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Fontana: Focus training on defensive driving

June 18, 2024
While there will always be some drivers who engage in risky driving behavior, when your drivers are trained to identify these bad drivers and to drive defensively around them, the roads become safer for everyone.

A few recent studies provided information on U.S. cities and states with the worst drivers. Among the things they looked at were alcohol-related accidents, distracted driving, drowsy drivers, the number of fatal accidents, and drunk driving.

The Real Estate Witch study focused on the 50 states with the largest population, and Forbes Advisor indicated that the following 10 states have the worst drivers. I won’t go into detail about which cities and states are on the various lists, but I will say they might not be where you expect them to be. You can read survey results from Real Estate Witch here and the ones from Forbes Advisor here.

While it might not be possible for your trucks to avoid operating in these areas, knowing where the bad drivers are can help your drivers be more diligent about their safe driving practices.

See also: Driver and fuel data reveal the best freight corridors nationwide

If your fleet operates in these areas, you might consider adding defensive driving education to your driver training. The National Safety Council is one source of such training. It offers both online and classroom training for professional truck drivers and has defensive driving classes for passenger car drivers. The other option is to develop your own defensive driving training focusing on recognizing hazardous driving behavior in other drivers, the impact of speeding, lane management, and techniques for dealing with bad drivers.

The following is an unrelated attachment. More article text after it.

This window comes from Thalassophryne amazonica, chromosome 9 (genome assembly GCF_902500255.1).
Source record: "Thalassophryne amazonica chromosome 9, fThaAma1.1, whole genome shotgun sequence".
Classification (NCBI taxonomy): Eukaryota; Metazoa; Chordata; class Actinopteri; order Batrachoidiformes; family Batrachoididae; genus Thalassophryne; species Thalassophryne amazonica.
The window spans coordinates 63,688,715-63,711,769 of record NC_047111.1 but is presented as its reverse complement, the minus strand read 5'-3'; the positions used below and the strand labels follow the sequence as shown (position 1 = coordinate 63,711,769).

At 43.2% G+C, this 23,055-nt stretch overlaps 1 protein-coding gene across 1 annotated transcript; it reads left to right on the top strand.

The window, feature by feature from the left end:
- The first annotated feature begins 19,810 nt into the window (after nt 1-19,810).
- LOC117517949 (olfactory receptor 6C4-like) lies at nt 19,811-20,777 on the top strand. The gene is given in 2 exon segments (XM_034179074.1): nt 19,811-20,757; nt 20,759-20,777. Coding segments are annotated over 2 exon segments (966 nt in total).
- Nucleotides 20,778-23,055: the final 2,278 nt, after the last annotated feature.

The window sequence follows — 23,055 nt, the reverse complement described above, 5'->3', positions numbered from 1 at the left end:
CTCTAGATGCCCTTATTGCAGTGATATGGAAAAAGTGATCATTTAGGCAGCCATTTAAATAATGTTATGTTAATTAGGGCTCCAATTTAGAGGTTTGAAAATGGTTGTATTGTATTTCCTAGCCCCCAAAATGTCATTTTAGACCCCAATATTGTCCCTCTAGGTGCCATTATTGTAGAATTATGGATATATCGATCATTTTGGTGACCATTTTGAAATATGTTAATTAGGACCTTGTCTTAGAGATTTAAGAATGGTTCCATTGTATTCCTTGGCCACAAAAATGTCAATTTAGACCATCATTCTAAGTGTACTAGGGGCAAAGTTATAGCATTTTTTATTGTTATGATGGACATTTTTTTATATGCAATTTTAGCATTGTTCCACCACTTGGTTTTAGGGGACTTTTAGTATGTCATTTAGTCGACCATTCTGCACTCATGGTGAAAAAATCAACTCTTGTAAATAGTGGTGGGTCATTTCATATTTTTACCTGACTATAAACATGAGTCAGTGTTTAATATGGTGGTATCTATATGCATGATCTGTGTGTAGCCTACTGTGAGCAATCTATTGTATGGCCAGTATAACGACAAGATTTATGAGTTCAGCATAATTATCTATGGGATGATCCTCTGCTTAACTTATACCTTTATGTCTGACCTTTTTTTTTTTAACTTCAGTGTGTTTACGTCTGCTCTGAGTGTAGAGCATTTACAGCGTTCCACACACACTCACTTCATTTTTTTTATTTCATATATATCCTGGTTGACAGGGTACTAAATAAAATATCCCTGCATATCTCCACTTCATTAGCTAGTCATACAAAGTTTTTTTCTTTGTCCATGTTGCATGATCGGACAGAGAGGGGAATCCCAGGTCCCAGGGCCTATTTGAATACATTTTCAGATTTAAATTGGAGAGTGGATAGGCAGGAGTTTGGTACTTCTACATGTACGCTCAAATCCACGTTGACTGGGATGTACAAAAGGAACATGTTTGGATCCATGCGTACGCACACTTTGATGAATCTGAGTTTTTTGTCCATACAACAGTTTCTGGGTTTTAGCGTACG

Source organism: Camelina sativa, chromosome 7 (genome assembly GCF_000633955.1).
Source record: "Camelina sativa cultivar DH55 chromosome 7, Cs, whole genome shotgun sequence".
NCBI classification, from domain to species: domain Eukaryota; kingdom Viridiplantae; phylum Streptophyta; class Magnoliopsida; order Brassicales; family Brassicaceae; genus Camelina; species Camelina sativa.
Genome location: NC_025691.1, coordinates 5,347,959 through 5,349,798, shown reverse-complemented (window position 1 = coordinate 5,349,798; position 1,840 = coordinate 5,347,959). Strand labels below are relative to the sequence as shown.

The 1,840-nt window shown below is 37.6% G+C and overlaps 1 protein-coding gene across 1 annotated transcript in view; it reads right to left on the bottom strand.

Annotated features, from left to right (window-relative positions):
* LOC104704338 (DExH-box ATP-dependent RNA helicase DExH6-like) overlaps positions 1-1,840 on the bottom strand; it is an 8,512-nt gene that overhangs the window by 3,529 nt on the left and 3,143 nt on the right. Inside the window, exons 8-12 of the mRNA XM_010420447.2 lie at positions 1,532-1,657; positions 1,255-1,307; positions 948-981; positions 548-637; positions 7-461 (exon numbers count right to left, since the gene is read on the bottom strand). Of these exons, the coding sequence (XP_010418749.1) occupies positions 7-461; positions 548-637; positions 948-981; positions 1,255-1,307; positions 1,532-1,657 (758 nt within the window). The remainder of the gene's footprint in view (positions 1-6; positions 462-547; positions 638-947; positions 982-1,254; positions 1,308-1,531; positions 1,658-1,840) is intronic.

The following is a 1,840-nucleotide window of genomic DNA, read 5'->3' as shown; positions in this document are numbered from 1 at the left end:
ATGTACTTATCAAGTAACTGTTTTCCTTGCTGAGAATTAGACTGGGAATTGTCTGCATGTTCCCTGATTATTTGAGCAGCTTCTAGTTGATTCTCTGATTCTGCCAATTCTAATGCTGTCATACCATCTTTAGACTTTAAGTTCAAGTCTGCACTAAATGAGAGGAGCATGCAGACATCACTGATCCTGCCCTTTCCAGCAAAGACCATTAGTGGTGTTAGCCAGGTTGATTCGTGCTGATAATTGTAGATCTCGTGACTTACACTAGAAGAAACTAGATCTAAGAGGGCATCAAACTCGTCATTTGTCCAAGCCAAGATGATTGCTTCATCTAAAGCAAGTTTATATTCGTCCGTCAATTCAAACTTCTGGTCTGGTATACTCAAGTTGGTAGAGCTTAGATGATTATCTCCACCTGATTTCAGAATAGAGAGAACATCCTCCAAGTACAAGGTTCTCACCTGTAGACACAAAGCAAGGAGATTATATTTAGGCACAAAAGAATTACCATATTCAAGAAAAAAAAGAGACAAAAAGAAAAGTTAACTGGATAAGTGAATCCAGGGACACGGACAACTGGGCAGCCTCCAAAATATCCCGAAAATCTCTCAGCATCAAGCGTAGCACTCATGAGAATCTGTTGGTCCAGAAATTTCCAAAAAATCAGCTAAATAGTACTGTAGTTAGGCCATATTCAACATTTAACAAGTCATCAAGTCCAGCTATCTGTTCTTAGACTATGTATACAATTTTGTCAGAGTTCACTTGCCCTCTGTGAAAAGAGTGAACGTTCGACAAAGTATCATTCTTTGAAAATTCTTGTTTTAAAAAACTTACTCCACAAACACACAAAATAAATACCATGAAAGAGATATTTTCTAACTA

During the training, you can use aggregated data from your telematics devices to discuss unsafe driving habits that some of your drivers are exhibiting and provide tips on how to overcome them.

During peak driving times, you might consider rerouting around these high accident areas. Driving in traffic is stressful, and accidents in high-traffic areas are more likely to involve multiple vehicles.

Whether you can reroute or not, regularly reminding drivers of defensive driving techniques should keep them and others on the road safer. While there will always be some drivers who engage in risky driving behavior, when your drivers are trained to identify these bad drivers and to drive defensively around them, the roads become safer for everyone.

About the Author

Gino Fontana | Chief operating officer and executive vice president at Transervice Logistics Inc.

Gino Fontana, CTP, is COO and EVP at Transervice Logistics Inc. Prior to this recent promotion, he was VP of operations at Berkeley Division and Puerto Rico. His operational expertise emphasizes cost savings, process efficiency and improvement, superior quality, and people management skills. He has more than 35 years of experience in the transportation and logistics industry with both operational and sales experience.

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